Seventh Circuit Will Rehear ‘Making a Murderer’ Case En Banc

In this March 3, 2006, file photo, Brendan Dassey is escorted out of a Manitowoc County Circuit courtroom, in Manitowoc, Wis. (AP Photo/Morry Gash, File)

CHICAGO (CN) – The en banc Seventh Circuit agreed Friday to rehear the overturned homicide conviction of “Making a Murderer” subject Brendan Dassey to determine if the intellectually disabled teen’s confession to rape and murder was voluntary.

In June, a three-judge panel of the Seventh Circuit ruled 2-1 that the cumulative effect of the coercive techniques resulting in Dassey’s confession – “death by a thousand cuts” – rendered it unreliable and involuntary, especially given that no physical evidence connects Dassey to the crime.

Dassey, a 16-year-old at the time of his interrogation and arrest, and who has intellectual deficits, was convicted of assisting his uncle, Steven Avery, in the rape and murder of Theresa Halbach in 2005. Halbach’s bones were found charred in a burn pit near Avery’s home in Manitowoc County, Wisconsin.

In March 2006, Dassey confessed to police on videotape that he raped Halbach and helped Avery murder her and burn her body, and a jury found him guilty of murder.

Detectives repeatedly told Dassey that he would “be OK,” that they were “on his side,” “you don’t have to worry,” “we already know what happened,” and “honesty will set you free.”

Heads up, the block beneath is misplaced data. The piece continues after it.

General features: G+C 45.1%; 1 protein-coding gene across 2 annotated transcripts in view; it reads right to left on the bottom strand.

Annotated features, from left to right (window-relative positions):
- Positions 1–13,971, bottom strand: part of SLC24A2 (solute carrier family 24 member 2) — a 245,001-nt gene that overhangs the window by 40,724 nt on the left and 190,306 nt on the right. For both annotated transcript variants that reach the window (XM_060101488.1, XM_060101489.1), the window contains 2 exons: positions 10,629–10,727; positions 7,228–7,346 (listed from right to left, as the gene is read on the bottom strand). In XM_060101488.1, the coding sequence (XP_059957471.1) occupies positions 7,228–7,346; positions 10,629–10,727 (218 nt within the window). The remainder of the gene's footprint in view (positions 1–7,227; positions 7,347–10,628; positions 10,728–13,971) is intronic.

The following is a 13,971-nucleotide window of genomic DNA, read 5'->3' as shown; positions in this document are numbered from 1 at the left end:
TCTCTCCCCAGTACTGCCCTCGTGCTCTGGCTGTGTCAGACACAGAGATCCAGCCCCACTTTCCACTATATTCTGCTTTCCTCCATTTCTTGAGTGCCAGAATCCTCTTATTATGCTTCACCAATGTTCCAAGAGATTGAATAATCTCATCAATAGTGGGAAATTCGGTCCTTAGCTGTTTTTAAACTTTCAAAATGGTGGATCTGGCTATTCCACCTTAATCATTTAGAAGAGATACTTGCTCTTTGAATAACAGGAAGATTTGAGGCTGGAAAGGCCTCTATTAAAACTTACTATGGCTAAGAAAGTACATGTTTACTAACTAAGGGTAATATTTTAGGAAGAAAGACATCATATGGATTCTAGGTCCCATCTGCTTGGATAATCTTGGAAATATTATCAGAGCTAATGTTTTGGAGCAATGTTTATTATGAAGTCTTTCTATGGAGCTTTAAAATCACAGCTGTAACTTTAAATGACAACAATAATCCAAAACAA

The trial court held that Dassey’s confession was voluntary and the Wisconsin Court of Appeals affirmed.

However, a documentary series called “Making a Murderer” released on Netflix’s streaming service strongly suggests the pair were wrongfully convicted so that rural Manitowoc County could avoid paying a large settlement following Avery’s exoneration for a different crime. Avery served 18 years in prison for a rape he never committed, and had filed a $36 million civil suit against the county.

U.S. Magistrate Judge William E. Duffin reversed Dassey’s conviction last August, troubled by the interrogator’s “false promises” and suggestive interrogation techniques, combined with Dassey’s age, inexperience and intellectual disabilities.

In its petition for rehearing en banc, Wisconsin argued that the panel’s “reimagined framework for juvenile interviews puts law enforcement in a straitjacket, making investigations ‘considerably more difficult.’”

The Seventh Circuit’s Friday order vacates the June panel decision authored by Judge Ilana Rovner and joined by Judge Ann Claire Williams, with Judge David Hamilton dissenting.

Oral argument before the full court will be heard on Tuesday, Sept. 26.

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